Kevin Lewis and his son.

Kevin Lewis and his son.

Earlier this week, while driving down South Dixie Highway, my son and I saw Spider-Man casually walking down the street: full costume in the hot afternoon sun.

As my son beamed ecstatically about seeing one of his favorite superheroes, and jumped up and down in his car seat with all the requisite joy of any 7-year-old, I grinned at him in my rearview mirror knowing that this

abnormal event will stick in his mind forever, positively imprinted there accordingly.

That’s just what heroes do.

Sometimes it’s saving the day or a life, sometimes it’s just being there. Whatever the reason, heroes make things better for others -- one or many -- not just for themselves.

A hero’s journey however is not without peril, and most of the time, filled with loss: such as with the deaths of Spider-Man’s first girlfriend Gwen Stacy and his Uncle Ben, Batman’s parents Thomas and Martha Wayne, or the

destruction of Superman’s birth planet of Krypton.

With these heroes, their origin’s spun out of their tragedies, urging them forward in their quest for truth and justice.

At other times, what a hero does might even anger the public or society at large.

Still, they continue on their virtuous task.

But while these characters inhabit our imaginations, there are real-life heroes all around us, now more than ever.

Medical staff across the country combating the pandemic on hospital frontlines, essential workers in grocery and retail ensuring we have all that we need or want on a daily basis, protestors who fight for the equality of Black Americans despite public misgivings, and proper policemen and women who now struggle to take back the honor of their

position despite dishonorable and racist members of their profession.

Their journeys have not, nor will not, be easy.

Also remember the others who are sacrificing much right now also, struggling with life now during COVID-19: parents and children dealing with a world changed, most likely forever, in just over 3 months with ever increasing risks.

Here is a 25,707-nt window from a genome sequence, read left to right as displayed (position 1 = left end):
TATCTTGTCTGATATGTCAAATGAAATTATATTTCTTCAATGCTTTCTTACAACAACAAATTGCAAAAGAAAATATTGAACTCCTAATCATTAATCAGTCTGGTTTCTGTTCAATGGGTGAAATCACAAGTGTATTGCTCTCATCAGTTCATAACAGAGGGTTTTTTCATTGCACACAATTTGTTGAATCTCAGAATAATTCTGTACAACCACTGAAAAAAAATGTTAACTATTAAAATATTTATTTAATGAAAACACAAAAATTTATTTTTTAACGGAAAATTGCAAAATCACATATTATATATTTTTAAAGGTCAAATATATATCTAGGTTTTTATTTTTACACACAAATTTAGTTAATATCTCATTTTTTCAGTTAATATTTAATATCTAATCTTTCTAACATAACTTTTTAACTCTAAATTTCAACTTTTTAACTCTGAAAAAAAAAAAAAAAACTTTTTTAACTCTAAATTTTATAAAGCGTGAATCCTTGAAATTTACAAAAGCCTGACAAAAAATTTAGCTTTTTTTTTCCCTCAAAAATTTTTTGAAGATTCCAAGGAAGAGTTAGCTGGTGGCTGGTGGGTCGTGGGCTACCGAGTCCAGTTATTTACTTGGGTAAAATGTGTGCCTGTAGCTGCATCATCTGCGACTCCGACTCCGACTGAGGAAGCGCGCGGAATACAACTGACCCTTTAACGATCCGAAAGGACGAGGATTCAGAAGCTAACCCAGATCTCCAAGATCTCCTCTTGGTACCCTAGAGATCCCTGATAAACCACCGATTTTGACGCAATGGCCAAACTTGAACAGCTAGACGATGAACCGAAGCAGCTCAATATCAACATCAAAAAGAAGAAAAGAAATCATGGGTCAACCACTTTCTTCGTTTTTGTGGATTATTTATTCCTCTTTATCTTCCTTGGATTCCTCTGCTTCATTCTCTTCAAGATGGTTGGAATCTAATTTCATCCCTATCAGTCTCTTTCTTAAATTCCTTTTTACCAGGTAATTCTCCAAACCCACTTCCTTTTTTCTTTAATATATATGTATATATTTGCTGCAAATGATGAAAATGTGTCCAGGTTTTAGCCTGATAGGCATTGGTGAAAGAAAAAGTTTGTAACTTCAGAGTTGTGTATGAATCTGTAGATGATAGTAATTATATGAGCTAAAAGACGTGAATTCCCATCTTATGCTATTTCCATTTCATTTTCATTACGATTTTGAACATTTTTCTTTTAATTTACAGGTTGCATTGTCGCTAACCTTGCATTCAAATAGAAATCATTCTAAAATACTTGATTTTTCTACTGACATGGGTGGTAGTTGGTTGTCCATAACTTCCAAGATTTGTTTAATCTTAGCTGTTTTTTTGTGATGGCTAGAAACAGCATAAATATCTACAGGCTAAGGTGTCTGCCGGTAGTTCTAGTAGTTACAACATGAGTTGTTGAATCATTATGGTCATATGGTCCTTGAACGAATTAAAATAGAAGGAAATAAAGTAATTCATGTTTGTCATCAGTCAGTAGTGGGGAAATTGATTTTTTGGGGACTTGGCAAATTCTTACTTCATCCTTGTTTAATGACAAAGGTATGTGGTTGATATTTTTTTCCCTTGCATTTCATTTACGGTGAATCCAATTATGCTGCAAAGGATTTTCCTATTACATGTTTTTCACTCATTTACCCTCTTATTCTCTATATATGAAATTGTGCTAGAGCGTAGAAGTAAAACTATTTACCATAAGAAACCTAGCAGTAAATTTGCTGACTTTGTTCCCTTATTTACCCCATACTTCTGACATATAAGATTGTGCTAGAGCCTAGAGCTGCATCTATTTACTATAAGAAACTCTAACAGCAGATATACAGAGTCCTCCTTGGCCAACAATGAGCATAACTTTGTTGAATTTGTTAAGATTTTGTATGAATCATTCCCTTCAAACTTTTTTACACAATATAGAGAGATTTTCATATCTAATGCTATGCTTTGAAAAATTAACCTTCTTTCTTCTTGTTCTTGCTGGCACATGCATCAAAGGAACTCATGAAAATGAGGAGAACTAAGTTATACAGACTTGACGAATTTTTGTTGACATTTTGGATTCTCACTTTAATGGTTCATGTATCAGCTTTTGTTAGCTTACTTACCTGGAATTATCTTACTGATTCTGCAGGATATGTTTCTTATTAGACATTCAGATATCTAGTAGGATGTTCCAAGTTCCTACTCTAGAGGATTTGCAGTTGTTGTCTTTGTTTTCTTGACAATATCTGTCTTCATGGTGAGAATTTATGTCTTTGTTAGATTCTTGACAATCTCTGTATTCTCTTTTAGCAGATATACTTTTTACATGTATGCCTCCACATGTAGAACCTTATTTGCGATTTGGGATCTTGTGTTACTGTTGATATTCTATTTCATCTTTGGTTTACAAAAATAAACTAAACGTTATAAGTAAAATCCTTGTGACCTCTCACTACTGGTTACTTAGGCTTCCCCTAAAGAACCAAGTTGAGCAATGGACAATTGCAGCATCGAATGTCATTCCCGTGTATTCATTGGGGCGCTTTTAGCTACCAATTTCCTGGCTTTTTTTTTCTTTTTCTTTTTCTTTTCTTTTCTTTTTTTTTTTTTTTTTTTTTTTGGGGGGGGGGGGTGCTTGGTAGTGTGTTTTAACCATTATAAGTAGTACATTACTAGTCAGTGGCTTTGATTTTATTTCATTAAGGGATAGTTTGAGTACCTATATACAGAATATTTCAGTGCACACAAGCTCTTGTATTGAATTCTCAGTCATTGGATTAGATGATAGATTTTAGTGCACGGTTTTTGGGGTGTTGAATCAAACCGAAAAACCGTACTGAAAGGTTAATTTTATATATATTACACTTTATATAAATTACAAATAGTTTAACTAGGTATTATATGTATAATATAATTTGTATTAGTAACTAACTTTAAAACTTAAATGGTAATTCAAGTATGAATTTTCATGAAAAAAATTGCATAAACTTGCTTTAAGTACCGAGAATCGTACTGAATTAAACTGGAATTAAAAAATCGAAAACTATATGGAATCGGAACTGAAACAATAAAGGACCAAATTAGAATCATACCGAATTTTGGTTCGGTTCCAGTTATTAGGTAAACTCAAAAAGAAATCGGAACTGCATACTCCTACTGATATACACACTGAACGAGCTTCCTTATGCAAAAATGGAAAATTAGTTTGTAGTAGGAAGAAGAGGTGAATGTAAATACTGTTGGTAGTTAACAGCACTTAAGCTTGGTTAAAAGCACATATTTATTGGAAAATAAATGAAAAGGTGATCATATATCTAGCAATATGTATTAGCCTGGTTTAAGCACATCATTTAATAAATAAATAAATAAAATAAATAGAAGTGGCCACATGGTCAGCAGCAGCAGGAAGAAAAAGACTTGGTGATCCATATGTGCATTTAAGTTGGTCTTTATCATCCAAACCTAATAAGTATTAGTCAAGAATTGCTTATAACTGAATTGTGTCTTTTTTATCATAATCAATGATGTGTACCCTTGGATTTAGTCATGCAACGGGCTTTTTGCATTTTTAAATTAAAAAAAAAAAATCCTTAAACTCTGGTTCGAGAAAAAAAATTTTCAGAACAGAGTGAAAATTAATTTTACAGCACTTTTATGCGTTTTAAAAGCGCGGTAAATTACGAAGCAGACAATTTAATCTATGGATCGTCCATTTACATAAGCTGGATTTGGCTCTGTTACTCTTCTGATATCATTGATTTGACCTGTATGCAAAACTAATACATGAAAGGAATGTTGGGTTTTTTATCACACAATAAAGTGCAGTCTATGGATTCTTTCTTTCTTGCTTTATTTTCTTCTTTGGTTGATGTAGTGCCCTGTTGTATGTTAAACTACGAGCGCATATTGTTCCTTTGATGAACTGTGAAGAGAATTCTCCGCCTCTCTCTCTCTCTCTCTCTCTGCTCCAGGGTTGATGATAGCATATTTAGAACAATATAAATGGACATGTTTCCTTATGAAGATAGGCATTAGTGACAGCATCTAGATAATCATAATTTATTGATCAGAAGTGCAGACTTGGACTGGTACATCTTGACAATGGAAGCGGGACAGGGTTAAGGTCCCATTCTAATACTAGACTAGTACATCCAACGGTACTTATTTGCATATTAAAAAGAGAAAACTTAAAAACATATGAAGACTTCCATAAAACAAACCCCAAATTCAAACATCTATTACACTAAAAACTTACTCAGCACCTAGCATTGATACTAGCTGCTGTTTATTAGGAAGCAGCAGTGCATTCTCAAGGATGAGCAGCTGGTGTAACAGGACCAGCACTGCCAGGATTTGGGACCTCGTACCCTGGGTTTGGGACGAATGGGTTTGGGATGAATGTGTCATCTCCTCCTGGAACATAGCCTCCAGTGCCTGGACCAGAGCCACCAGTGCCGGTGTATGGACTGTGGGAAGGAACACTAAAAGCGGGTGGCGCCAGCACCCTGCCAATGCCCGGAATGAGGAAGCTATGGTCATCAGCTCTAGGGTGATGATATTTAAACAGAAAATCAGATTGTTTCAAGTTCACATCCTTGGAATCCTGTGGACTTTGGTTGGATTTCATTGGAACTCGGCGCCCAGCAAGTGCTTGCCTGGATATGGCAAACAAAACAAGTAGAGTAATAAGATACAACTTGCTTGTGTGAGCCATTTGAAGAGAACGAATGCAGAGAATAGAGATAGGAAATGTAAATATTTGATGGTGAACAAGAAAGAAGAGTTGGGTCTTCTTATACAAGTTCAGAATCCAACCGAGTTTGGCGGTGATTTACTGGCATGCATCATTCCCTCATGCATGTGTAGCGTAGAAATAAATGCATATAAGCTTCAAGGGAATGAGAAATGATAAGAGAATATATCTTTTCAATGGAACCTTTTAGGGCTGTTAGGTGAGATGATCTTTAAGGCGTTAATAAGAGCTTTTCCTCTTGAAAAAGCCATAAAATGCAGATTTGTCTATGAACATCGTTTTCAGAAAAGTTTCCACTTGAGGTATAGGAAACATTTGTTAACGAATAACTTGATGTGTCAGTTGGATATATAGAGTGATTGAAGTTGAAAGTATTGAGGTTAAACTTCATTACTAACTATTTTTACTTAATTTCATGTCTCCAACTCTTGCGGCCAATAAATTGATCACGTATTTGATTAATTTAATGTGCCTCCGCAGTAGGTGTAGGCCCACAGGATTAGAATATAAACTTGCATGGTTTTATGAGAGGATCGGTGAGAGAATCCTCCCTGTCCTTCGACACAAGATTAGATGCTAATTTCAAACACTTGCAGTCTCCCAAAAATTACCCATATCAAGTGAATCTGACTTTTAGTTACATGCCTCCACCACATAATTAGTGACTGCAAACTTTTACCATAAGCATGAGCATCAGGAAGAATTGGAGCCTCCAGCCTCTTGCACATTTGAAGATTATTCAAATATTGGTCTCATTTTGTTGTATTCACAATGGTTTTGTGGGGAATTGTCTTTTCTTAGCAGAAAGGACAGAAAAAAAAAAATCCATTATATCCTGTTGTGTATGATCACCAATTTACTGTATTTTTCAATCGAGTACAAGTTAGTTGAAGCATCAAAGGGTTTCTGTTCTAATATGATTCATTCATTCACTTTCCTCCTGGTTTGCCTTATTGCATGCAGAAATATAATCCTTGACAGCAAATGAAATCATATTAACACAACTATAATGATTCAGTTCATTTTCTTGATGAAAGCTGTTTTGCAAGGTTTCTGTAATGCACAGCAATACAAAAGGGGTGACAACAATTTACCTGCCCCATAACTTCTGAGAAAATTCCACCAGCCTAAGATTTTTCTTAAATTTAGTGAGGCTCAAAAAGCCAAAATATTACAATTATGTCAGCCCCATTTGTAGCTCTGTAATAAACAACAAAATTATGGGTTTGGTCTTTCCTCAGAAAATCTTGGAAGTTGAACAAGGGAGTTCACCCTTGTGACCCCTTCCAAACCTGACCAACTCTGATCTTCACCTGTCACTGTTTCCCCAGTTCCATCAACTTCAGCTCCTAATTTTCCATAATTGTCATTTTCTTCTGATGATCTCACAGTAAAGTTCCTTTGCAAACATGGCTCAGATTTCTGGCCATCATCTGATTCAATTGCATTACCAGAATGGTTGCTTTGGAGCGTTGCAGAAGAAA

That’s right -- we’ve only been dealing with this for 3 months.

Nonetheless, we can all be heroes to someone in our everyday life.

Whether it’s happily spending time with our family, calling someone to check in on them, mailing a card to others you haven’t spoken with in far too long, or finding other ways to let your family and friends know that you care.

Or maybe it’s just putting on the costume of your kid’s favorite superhero and just showing up.

Easy enough, but lest you think it’s too easy, remember that a hero usually has to sacrifice something along the way.

You would be sacrificing your time.

While we all seem to have much more of it these days, we also now understand that no one truly knows how much any of us really has. Yet, that sacrifice would stir in the recipient something that all heroes strive to offer in the grimmest of times, the darkest of days.

That thing is hope, and that is something worthy of a hero’s journey.

Especially, if it makes a young boy smile brighter than he ever has in months.

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